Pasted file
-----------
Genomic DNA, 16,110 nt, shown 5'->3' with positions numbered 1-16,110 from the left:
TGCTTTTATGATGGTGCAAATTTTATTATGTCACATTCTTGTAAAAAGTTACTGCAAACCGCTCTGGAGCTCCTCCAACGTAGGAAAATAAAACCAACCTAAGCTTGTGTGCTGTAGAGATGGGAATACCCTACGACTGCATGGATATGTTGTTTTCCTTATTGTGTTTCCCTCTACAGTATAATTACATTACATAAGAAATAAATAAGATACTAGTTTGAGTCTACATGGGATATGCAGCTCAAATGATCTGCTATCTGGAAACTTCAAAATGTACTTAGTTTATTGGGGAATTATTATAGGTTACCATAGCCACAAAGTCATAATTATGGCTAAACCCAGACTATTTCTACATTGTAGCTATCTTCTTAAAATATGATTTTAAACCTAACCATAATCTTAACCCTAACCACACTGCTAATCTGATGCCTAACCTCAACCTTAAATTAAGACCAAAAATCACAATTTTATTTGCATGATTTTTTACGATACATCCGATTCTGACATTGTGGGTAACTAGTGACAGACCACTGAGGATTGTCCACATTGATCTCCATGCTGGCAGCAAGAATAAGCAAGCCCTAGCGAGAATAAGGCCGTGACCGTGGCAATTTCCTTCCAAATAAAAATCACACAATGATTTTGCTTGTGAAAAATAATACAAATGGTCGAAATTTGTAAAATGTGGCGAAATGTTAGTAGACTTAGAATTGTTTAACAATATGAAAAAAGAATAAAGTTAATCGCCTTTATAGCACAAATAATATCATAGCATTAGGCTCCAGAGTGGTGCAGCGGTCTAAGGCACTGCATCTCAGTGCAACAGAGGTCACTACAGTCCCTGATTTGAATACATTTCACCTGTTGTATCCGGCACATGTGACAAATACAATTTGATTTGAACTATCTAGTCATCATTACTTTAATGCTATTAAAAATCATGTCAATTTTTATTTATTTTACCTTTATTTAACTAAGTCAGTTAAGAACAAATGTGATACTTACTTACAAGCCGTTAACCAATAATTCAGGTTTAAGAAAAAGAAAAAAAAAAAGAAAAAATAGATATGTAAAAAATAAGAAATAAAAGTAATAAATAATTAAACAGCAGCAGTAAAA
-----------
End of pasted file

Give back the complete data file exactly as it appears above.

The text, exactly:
Genomic DNA, 16,110 nt, shown 5'->3' with positions numbered 1-16,110 from the left:
TGCTTTTATGATGGTGCAAATTTTATTATGTCACATTCTTGTAAAAAGTTACTGCAAACCGCTCTGGAGCTCCTCCAACGTAGGAAAATAAAACCAACCTAAGCTTGTGTGCTGTAGAGATGGGAATACCCTACGACTGCATGGATATGTTGTTTTCCTTATTGTGTTTCCCTCTACAGTATAATTACATTACATAAGAAATAAATAAGATACTAGTTTGAGTCTACATGGGATATGCAGCTCAAATGATCTGCTATCTGGAAACTTCAAAATGTACTTAGTTTATTGGGGAATTATTATAGGTTACCATAGCCACAAAGTCATAATTATGGCTAAACCCAGACTATTTCTACATTGTAGCTATCTTCTTAAAATATGATTTTAAACCTAACCATAATCTTAACCCTAACCACACTGCTAATCTGATGCCTAACCTCAACCTTAAATTAAGACCAAAAATCACAATTTTATTTGCATGATTTTTTACGATACATCCGATTCTGACATTGTGGGTAACTAGTGACAGACCACTGAGGATTGTCCACATTGATCTCCATGCTGGCAGCAAGAATAAGCAAGCCCTAGCGAGAATAAGGCCGTGACCGTGGCAATTTCCTTCCAAATAAAAATCACACAATGATTTTGCTTGTGAAAAATAATACAAATGGTCGAAATTTGTAAAATGTGGCGAAATGTTAGTAGACTTAGAATTGTTTAACAATATGAAAAAAGAATAAAGTTAATCGCCTTTATAGCACAAATAATATCATAGCATTAGGCTCCAGAGTGGTGCAGCGGTCTAAGGCACTGCATCTCAGTGCAACAGAGGTCACTACAGTCCCTGATTTGAATACATTTCACCTGTTGTATCCGGCACATGTGACAAATACAATTTGATTTGAACTATCTAGTCATCATTACTTTAATGCTATTAAAAATCATGTCAATTTTTATTTATTTTACCTTTATTTAACTAAGTCAGTTAAGAACAAATGTGATACTTACTTACAAGCCGTTAACCAATAATTCAGGTTTAAGAAAAAGAAAAAAAAAAAGAAAAAATAGATATGTAAAAAATAAGAAATAAAAGTAATAAATAATTAAACAGCAGCAGTAAAA